Robert and I have attempted to grow asparagus for 26 years. We actually started our first seeds during the Blizzard of 1993! We have grown white, green, and purple asparagus. We have been successful by most standards; however, our success came with great cost. Thousands of crowns have been replanted over the years which involved thousands of hours of back-breaking labor. After much contemplation, we have come to the conclusion the WNC winters do not get cold enough to make for the best asparagus growing environment. Also, the many drought years were devastating to the crowns. And, there is the damage done by the wily asparagus beetles–who were thrilled to find asparagus growing on our farm. From where did they arrive?! Is there an app for that?
We have reached acceptance and relinquishment when it comes to growing asparagus. Now we are letting go . . . as a wise man once said attachment is suffering! If you want to try and grow asparagus, we wish you the best of luck. We are not experts and have no secrets to offer. What we have learned is some crops are best left to the farmers in the far north states. Also, one must be comfortable with uncertainty in the garden. Sometimes proper planning and preparation simply is not enough when working in Nature with Nature.
Yes, “asparagus” is in our family farm business name and it will remain as a part of our legacy since asparagus is the first crop we marketed. However, the “& Company” represents the other nearly 90 vegetable varieties we attempt to grow most every year.
Below is a video which gives an excellent description of growing asparagus. Remember this when you purchase that low-priced, “loss leader” asparagus in the grocery stores each spring!
Every year we experience some of the same things. Spring turns into summer, then summer turns into fall, and fall turn into winter. We do not know what each day and each season will be like. However, after over twenty-five years of growing vegetables, we have a general idea of what Nature has to offer WNC and the Fairview end of the Cane Creek Valley. In the middle of winter and freezing temps, we will have some glorious days of sunshine and spring. Indeed, the daffodils will begin to poke their heads up through the soil. Do they know like we do that this day or week is just a brief interlude and freezing temps and perhaps snow will be back soon?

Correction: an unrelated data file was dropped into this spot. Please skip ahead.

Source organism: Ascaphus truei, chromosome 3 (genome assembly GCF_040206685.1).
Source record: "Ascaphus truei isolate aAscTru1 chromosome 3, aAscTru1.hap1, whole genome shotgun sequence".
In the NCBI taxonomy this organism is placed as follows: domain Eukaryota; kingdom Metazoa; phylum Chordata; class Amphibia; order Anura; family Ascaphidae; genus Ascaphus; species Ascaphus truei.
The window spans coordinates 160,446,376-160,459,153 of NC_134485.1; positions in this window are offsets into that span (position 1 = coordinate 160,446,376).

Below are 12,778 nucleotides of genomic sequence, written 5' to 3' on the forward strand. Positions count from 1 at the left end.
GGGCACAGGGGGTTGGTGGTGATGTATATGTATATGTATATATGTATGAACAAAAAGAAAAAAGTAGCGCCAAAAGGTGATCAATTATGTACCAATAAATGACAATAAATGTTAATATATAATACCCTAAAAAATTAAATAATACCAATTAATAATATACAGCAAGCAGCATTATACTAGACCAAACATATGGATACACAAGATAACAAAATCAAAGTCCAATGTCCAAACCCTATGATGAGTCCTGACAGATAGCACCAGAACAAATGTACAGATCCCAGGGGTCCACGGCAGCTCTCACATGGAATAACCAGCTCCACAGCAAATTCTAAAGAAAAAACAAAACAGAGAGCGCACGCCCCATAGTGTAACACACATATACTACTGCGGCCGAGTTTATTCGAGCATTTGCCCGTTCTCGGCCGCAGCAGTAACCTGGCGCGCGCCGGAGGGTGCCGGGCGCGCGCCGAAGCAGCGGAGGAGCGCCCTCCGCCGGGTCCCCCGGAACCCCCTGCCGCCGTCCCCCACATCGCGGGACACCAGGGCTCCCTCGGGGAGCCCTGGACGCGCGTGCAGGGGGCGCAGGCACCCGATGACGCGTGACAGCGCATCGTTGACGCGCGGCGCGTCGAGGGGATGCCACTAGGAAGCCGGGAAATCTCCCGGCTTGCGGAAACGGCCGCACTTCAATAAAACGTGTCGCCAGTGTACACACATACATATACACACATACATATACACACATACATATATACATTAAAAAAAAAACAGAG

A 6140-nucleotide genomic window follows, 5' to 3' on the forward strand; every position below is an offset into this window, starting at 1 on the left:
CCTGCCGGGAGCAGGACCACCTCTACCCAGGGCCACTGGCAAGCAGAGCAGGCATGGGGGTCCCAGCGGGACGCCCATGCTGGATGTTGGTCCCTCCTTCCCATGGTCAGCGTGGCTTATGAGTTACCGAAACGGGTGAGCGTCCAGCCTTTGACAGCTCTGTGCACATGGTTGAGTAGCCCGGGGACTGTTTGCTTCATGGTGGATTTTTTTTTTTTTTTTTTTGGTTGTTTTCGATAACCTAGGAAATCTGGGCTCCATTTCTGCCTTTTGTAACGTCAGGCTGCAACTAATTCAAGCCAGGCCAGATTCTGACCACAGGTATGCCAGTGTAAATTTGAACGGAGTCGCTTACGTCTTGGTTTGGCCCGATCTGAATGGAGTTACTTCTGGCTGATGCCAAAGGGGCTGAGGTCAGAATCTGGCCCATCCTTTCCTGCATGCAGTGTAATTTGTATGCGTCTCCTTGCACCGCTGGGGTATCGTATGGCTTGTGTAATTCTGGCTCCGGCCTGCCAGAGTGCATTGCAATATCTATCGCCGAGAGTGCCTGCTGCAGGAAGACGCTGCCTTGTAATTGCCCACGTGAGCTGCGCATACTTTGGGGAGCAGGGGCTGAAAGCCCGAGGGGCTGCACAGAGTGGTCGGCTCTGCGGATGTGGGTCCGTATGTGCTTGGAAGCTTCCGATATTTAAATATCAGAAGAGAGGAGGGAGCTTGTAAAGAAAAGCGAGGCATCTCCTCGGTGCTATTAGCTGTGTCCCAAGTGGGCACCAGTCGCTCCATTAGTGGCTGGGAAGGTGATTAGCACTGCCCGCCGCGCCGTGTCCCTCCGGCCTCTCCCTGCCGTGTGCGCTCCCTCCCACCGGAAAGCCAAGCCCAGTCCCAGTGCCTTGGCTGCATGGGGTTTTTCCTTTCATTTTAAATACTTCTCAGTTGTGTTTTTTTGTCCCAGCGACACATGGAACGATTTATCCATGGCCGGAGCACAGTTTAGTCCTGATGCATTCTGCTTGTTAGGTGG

As spring draws closer and the Earth releases the smell of tilled soil, gardeners are overcome with the desire to plant seeds. We have discovered most seeds are best planted in the greenhouse because the cold lingers still. Finally, the day arrives when we move the carefully guarded seedlings from the greenhouse to the garden. No longer is our early toil protected from the elements. Once the plants get their roots into the Earth, they begin to flourish. In short order the first spring greens are ready to harvest.
Once the first harvest commences and the CSA boxes begin going out the door, the spring to summer to fall seasons rush one into another–time after time. The planting of seeds continues through mid summer. We do not plant fall seeds as everyone deserves a break of sorts.
Our connection to Nature is important and part of who we are as CSA Farmers. We welcome new families to join us on our local food journey for the 2019 Harvest Season. We are currently accepting new members and will continue to add pro-rated farm shares mid-season as the weather and crop production allow. Looking for a culinary adventure with the freshest vegetables available? Join us!
As I sit here drinking the sumptuous, green smoothie I just made, I am reminded it is almost time to contact last year’s CSA Members regarding the 2019 Harvest Season. I must do this soon as I am starting to get calls from new veggie lovers wanting to join our CSA! We always make sure any family who was a member in the past is included in the current season if they so desire. Sometimes the CSA fills up quickly!
In the past years, I always sauteed our greens for preserving–and still do some this way. Last year was the first time I put smoothie greens into the freezer. Now I am hooked! My smoothie greens are a mix of spring greens: turnip greens, mustard greens, collards, red and green kale. We also grow Asian greens. We mostly eat these raw in our spring salads; however, they are delicious in smoothies, too.